The United Nations Security Council has passed two Chapter 7 -- that's binding resolutions with respect to Iran's nuclear program. With respect to Iran's engagement, harmful behaviors in Iraq, we're putting them to the test. We want to see whether or not their rhetoric about support for a peaceful Iraq is matched by their actions.

CHETRY: And it's interesting, because Ambassador Crocker once again reiterated the U.S. demand that Iran's elite Revolutionary Guard stop funneling weapons and arms to not only the Shiites, but the Sunnis in Iraq. And there was no response, right? They didn't even address that.

SATTERFIELD: Well, I'm not going to get into the substance of the private exchanges that were held between the Iraqi government officials, Ambassador Crocker, and his Iranian counterpart. I will say this: we made very clear that tangible progress has to be made by Iran, that we see a common interest, or what should be a common interest, both on our part, the part of the Iraqi government, and should be on the part of the Iranian government to see a stable, peaceful, prosperous Iraq emerge.

We'll see whether or not Iran is in fact committed to those goals.

CHETRY: Right. I mean, I guess I understand the gist of what you're saying, which is that future actions will determine this. I'm wonder, though, what incentive Iran has to see a stable Iraq.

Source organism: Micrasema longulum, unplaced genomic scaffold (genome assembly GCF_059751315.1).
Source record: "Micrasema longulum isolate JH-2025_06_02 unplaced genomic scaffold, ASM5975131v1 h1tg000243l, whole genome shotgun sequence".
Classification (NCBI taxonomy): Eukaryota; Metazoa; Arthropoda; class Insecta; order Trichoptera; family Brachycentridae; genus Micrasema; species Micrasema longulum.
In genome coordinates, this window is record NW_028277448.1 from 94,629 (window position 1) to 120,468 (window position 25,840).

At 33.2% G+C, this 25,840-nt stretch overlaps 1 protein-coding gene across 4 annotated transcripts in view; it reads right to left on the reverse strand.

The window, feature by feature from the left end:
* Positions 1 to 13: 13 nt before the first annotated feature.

SATTERFIELD: Well, take a look at the situation Iran faces today. The United States has begun moving in a calculated, focused, deliberate fashion against its agents in Iraq who are engaged to threats to our forces. Iran is now subject to two United Nations Security Council resolutions with sanctions attached. We have increased our presence in the Arabian Gulf.

Iran has to be concerned by all of this.

CHETRY: Are they being rewarded by being given legitimacy? That, you know, here you have Ambassador Crocker sitting down to tea with their ambassador and having discussions on one hand, when on the other hand, they're flouting the wishes of the world community and refusing to abide by the resolutions at the Security Council?

SATTERFIELD: I don't believe this has anything to do with validation or legitimization for Iran or its behaviors. It has to do with putting them to the test, yet again, in a manner in which we and our Iraqi government colleagues we'll be able to see and the world will be able to see what Iran wishes to do.

CHETRY: Ambassador David Satterfield, the senior adviser, coordinator for Iraq.

Thank you for your time.


ROBERTS: Some "Quick Hits" for you now.